Iraq halts northern crude exports after winning arbitration case against Turkey
Turkey tells Iraq it will respect ruling
Turkey ordered to pay Iraq around $1.5 billion
Iraq to hold talks to ensure oil exports through Ceyhan
International Chamber of Commerce ruled in favour of Iraq
Adds KRG statement, details
By Ahmed Rasheed and Rowena Edwards
March 25 (Reuters) -Iraq halted crude exports from the semi-autonomous Kurdistan region and northern Kirkuk fields on Saturday, an oil official told Reuters, after the country won a longstanding arbitration case against Turkey.
The decision to stop shipments of 450,000 barrels per day (bpd) of crude relates to a case from 2014, when Baghdad claimed that Turkey violated a joint agreement by allowing the Kurdistan Regional Government (KRG) to export oil through a pipeline to the Turkish port of Ceyhan.
Baghdad deems KRG exports via Turkish Ceyhan port as illegal.
The International Chamber of Commerce ruled in favour of Iraq on Thursday, Iraq's oil ministry confirmed on Saturday.
Turkey has informed Iraq that it will respect the arbitration ruling, a source said.
Turkish shipping officials told Iraqi employees at the Ceyhan oil export hub that no ship will be allowed to load Kurdish crude without the approval of the Iraqi government, according to a document seen by Reuters.
Turkey subsequently halted the pumping of Iraqi crude from the pipeline that leads to Ceyhan, a separate document seen by Reuters showed.
On Saturday, Iraq stopped pumping oil through its side of the pipeline which runs from its northern Kirkuk oil fields, an official told Reuters.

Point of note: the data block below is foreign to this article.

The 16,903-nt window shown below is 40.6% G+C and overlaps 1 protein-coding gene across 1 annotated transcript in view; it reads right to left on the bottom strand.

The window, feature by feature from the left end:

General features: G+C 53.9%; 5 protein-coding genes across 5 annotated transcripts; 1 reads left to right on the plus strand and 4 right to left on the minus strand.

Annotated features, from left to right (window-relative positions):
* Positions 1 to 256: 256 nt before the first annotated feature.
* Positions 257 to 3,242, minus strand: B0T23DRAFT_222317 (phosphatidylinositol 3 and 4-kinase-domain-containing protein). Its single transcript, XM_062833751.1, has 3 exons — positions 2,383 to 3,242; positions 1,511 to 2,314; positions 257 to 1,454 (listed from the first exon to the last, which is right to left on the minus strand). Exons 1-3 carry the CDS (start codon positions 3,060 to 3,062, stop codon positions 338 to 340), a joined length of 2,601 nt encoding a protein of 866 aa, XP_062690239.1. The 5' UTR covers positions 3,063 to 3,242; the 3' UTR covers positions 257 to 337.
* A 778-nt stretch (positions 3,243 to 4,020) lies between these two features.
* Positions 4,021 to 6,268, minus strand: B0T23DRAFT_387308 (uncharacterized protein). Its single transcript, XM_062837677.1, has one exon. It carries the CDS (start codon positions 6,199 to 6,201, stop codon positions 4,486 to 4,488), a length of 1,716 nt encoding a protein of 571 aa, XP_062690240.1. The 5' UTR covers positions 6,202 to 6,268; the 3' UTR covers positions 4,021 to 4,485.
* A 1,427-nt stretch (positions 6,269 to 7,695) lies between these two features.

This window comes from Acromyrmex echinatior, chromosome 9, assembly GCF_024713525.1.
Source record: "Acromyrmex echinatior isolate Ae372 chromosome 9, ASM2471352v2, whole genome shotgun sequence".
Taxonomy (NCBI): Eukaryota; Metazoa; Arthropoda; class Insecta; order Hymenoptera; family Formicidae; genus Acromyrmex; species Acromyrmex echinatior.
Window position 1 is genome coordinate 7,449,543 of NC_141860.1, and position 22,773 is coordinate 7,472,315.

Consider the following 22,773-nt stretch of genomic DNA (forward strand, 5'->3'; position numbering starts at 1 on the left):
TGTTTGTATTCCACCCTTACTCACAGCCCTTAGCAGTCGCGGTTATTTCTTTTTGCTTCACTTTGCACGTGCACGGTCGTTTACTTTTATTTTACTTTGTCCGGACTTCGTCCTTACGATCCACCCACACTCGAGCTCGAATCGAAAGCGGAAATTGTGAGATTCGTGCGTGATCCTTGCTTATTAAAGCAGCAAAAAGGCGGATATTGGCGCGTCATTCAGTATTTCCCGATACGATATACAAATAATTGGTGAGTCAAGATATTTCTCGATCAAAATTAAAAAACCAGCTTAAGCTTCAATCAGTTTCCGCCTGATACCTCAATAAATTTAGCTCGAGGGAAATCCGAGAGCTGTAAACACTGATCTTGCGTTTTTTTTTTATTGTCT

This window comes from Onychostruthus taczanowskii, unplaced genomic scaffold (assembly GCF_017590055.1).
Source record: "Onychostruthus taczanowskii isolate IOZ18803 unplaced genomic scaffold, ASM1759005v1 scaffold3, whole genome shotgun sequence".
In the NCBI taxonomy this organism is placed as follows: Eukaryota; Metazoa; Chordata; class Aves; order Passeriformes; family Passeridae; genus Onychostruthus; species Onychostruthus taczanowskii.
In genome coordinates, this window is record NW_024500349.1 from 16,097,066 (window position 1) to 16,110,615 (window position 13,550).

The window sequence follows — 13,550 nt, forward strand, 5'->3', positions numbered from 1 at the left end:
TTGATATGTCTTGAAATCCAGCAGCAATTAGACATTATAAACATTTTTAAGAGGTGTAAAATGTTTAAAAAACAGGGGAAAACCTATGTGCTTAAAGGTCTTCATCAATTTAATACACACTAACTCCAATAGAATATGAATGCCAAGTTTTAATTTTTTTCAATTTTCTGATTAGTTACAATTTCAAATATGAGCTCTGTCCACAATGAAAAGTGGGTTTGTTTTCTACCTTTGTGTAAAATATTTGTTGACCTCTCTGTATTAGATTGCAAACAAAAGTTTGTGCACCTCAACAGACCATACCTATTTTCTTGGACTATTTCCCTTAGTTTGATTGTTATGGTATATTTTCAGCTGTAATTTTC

Iraq had been pumping 370,000 bpd of KRG crude and 75,000 bpd of federal crude through the pipeline, according to a source familiar with its operations.
"A delegation from the oil ministry will travel to Turkey soon to meet energy officials to agree on new mechanism to export Iraq's northern crude oil in line with the arbitration ruling," a second oil ministry official said.
Iraq will discuss with the relevant authorities ways to ensure the continuation of oil exports through Ceyhan and state-owned SOMO's obligations with oil companies, Iraq's oil ministry said in a statement.
The KRG's ministry of natural resources said the "arbitration ruling in favour of Iraq against Turkey will not impede the relations with Baghdad's government and dialogue to continue."
A KRG delegation is to visit Baghdad on Sunday to discuss energy issues, the Prime Minister of Iraq's Kurdistan region Masrour Barzani said in a tweet.
The ruling, in which Turkey has been ordered to pay Iraq around $1.5 billion before interest, covers 2014-2018, according to a source familiar with the case who spoke on condition of anonymity because they were not authorised to speak with the media.
A second arbitration case, which the source expects to take around two years, will cover the period from 2018 onwards.
Turkish government officials did not immediately respond to requests for comment.
The final hearing on the arbitration case was held in Paris in July 2022, but it took months for the arbitrators, the secretariat of the arbitration court and the International Chamber of Commerce to approve the verdict, the source familiar with the process said.
The impact on the KRG's oil production depends heavily on the duration of the Iraqi Turkish Pipeline (ITP) closure, sources said, adding this would cause significant uncertainty to oil firms operating in the Kurdistan Region in Iraq (KRI).
A cessation of exports through the pipeline would trigger a collapse of the KRI economy, according to a letter last year to U.S. representatives from Dallas-based HKN Energy, which operates in the region.
Turkey would need to source more crude from Iran and Russia to make up for the loss of northern Iraqi oil, the letter said.
Analysts have warned that companies could withdraw from the region unless the environment improved.
Foreign oil firms, including HKN Energy and Gulf Keystone, have linked their investment plans this year to the reliability of KRG payments, which face months of delays.
Reporting by Ahmed Rasheed in Baghdad and Rowena Edwards in London, and Daren Butler in Istanbul; editing by Jason Neely, Mike Harrison and Clelia Oziel
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